An exiled Iranian rapper and his bandmates recently stripped on stage in protest of the harsh treatment — including strip searches — that political prisoners are subject to in his home country.

Shahin Najafi’s Toronto performance on June 7 was said to have stirred up much interest on Iranian social media sites, as the public figure associated with Islamic apostasy took his cause to a new and shocking level.

Najafi, a resident of Germany since 2005, was issued a death sentence fatwa by Grand Ayatollah Lotfollah Safi Golpaygani for apostasy in 2012 after the singer released a song deemed offensive to Islam. The controversial rapper has also been subject to repeated death threats and calls for his execution. One Islamist website, Shia Online, offered a $100,000 reward for his murder, the BBC reported.

The concert stunt aimed to raise awareness of the plight of inmates in Iran’s Evin Prison Ward 350. In April, political prisoners, including prominent activists, were said to be brutally beaten by guards, in an attack condemned by international human rights groups.

A clip of the concert can be viewed below (viewer discretion advised):

According to the deputy director of Amnesty International’s Middle East and North Africa Program, the incident at Evin prison occurred during a routine cell check, at which dozens of prisoners demanded to be present. The request was said to be met with disproportionate force.

“Security officials responded with an appalling level of brutality to the protest at Evin prison, beating prisoners, dragging them along the floor and verbally insulting them. Subjecting prisoners to such ill-treatment is a gross abuse of a prison official’s power,” Deputy Director Said Boumedouha said.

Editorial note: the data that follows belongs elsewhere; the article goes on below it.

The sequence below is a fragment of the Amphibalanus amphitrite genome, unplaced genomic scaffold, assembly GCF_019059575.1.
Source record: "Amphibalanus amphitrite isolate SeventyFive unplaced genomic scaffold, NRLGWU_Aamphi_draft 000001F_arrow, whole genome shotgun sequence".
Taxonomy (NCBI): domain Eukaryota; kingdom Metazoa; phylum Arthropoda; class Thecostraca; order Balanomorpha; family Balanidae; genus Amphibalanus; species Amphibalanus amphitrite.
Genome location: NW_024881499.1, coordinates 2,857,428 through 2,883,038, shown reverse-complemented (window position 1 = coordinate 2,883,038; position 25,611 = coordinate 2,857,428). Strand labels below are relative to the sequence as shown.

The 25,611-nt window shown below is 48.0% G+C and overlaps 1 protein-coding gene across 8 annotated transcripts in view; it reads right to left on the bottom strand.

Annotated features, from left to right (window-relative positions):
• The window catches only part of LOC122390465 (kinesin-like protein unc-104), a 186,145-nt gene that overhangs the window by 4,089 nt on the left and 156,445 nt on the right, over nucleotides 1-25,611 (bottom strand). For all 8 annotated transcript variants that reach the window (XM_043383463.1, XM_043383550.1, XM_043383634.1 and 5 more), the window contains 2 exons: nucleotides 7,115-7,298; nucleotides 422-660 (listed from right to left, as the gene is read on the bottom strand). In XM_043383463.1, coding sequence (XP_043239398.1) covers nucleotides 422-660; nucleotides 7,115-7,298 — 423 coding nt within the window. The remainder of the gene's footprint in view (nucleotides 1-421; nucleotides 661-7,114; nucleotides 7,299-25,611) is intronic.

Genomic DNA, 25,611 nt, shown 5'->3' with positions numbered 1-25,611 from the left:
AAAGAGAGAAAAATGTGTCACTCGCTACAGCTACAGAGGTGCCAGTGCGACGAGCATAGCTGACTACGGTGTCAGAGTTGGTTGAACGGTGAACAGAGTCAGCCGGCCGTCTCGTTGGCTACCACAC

Some 32 other prisoners were sent to solitary confinement following the raid, and others were subject to strip searches and other humiliating measures, the human rights group claimed.

Following the raid, which was dubbed “Black Thursday,” Gholamhossein Esmaeili, the head of Iran’s Prisons Organization, was removed from the position and transferred to the Iranian judiciary.

In February, a letter penned by 47 political prisoners in the ward, was smuggled out of the prison. In it, the detainees described the lack of medical treatment afforded to those held.

“Many of us are dying and many of us have developed further ailments from lack of medicine,” it said, according to a translation by the Gatestone Institute.

“Sometimes the prison doctors declare the patient fit and healthy in order to punish the prisoner, and the authorities look the other way. Getting involved in the paperwork and red tape to insist on going to a hospital is always met with humiliation, insults, and harassment by prison doctors and guards,” the prisoners claimed.